Delivery workers from Turkey’s popular e-commerce platforms, including the country’s first and biggest online food delivery website Yemeksepeti, have begun to hold protests over low pay raises, demanding higher wages, local media reported on Tuesday.
Delivery workers from the platforms began protests after thousands of their colleagues at Trendyol Express, the distributor for Turkey’s largest e-commerce platform Trendyol, recently secured a 38.8 percent raise after a three-day delivery strike against a proposed 11 percent pay increase.
The success of the Trendyol strike has inspired delivery workers throughout the country, with those at Yemeksepeti; Banabi, a grocery shopping feature at Yemeksepeti; HepsiJET, the distributor of e-commerce site Hepsiburada; and Scotty, a ride-sharing, food delivery and package delivery app also starting to stage protests.
According to media reports, delivery workers at Yemeksepeti and Banabi rejected a proposed 32.7 percent raise and on Tuesday started a protest in front of Yemeksepeti headquarters in İstanbul, with representatives from the All Transport Workers’ Union (TÜMTİS) demanding an increase of 50 percent.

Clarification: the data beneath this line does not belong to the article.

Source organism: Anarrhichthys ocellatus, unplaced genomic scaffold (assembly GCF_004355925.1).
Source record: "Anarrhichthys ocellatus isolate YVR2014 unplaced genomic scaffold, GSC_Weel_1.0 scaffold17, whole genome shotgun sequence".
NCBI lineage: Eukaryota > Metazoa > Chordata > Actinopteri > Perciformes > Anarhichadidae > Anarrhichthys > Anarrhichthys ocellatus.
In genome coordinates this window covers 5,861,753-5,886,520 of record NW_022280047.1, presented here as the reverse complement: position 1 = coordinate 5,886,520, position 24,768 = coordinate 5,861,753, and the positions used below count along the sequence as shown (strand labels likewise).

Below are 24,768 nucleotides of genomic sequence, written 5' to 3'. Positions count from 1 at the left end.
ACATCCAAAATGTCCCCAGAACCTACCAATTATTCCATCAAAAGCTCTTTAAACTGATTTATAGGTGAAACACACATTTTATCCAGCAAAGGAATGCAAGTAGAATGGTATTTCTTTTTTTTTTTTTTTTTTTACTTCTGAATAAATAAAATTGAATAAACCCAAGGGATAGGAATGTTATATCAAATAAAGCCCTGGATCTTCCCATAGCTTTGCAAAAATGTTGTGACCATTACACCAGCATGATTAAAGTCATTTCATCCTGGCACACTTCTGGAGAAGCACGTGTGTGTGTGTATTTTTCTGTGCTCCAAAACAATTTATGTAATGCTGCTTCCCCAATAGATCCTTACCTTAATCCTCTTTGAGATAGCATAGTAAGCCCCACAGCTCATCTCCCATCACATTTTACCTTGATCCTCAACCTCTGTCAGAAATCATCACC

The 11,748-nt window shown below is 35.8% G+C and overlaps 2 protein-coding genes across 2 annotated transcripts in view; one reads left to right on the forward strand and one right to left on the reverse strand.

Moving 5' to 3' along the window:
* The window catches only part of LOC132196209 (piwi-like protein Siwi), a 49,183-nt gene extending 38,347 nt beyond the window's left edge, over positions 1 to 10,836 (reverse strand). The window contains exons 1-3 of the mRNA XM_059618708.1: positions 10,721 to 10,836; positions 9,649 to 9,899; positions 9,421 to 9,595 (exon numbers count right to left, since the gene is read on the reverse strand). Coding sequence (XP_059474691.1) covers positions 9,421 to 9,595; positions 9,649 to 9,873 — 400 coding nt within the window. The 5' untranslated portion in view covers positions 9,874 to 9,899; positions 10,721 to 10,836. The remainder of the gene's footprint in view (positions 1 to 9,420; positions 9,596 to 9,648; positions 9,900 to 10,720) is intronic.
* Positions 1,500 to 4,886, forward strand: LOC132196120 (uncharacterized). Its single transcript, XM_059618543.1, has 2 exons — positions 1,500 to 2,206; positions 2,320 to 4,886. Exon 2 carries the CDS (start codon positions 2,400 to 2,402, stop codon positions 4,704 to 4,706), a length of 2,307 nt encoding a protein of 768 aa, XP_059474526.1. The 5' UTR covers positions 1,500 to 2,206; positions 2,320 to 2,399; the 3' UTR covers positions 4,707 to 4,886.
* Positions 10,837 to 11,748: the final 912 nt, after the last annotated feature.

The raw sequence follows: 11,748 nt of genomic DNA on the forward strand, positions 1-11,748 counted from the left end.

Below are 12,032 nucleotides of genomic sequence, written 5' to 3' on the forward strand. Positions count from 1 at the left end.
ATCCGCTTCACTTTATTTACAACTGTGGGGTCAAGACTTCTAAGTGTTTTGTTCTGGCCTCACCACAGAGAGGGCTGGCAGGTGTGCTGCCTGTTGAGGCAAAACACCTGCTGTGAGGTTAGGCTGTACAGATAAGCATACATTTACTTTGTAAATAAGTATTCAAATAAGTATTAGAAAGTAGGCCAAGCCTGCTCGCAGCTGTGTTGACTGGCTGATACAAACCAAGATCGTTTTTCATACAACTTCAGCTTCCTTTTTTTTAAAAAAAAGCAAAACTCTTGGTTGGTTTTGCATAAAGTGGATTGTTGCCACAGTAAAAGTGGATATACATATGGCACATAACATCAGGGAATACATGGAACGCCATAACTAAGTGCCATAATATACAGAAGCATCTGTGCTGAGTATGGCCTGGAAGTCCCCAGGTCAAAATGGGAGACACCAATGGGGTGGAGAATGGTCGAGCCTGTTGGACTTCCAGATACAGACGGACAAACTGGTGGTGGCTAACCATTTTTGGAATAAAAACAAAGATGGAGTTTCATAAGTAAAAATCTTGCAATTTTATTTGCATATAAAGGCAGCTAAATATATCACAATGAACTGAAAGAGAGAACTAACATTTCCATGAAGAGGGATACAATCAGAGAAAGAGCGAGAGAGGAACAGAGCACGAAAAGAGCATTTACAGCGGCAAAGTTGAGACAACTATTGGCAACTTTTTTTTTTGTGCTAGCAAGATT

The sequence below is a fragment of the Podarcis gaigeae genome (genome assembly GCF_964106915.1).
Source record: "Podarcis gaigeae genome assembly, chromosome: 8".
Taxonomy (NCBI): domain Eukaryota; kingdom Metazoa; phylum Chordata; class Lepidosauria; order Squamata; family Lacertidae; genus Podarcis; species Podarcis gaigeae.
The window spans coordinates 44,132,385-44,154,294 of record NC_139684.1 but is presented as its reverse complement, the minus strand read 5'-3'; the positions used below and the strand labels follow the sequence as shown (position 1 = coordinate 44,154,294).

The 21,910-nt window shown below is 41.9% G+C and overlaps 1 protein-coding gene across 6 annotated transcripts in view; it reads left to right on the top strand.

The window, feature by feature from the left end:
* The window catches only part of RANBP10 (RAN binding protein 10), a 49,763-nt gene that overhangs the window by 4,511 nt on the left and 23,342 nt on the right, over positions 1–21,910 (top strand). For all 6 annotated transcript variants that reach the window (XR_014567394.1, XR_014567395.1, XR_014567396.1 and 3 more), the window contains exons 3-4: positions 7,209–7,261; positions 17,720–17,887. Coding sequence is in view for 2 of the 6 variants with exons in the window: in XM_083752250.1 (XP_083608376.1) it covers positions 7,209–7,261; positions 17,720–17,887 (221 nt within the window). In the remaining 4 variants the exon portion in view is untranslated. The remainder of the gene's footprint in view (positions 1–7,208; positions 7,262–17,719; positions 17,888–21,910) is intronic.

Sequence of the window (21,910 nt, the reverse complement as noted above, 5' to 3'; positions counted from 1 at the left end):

Although the protestors didn’t stop work altogether, those in Eskişehir, İzmir and İstanbul provinces paused deliveries for a brief period, local media said.
Speaking during the protest, Ersin Türkmen, a branch manager at TÜMTİS, said Yemeksepeti still deems it proper to give its workers low wages despite having doubled its profits during the pandemic. Türkmen added that the company didn’t recognize the workers’ right to unionize and forced them to work without insurance.
Delivery workers at Scotty yesterday stopped work for a brief period, demanding a monthly wage of TL 12,500 ($935), which corresponds to a 40 percent raise, local media said. The workers announced later on that they had paused the protests until they came up with a new plan for a strike, due to the company’s increasing pressure on them to terminate their contracts.
Workers at HepsiJet, who rejected a proposed 28 percent pay raise, have also been staging protests for higher wages, according to reports.
The protests by the delivery workers at Turkey’s popular e-commerce platforms come amid sky-high inflation in the country.
Official inflation in Turkey, year on year, currently stands at 36.8 percent, though many experts believe the real figure is far higher. Inflation has been particularly acutely felt in housing prices, food and utilities.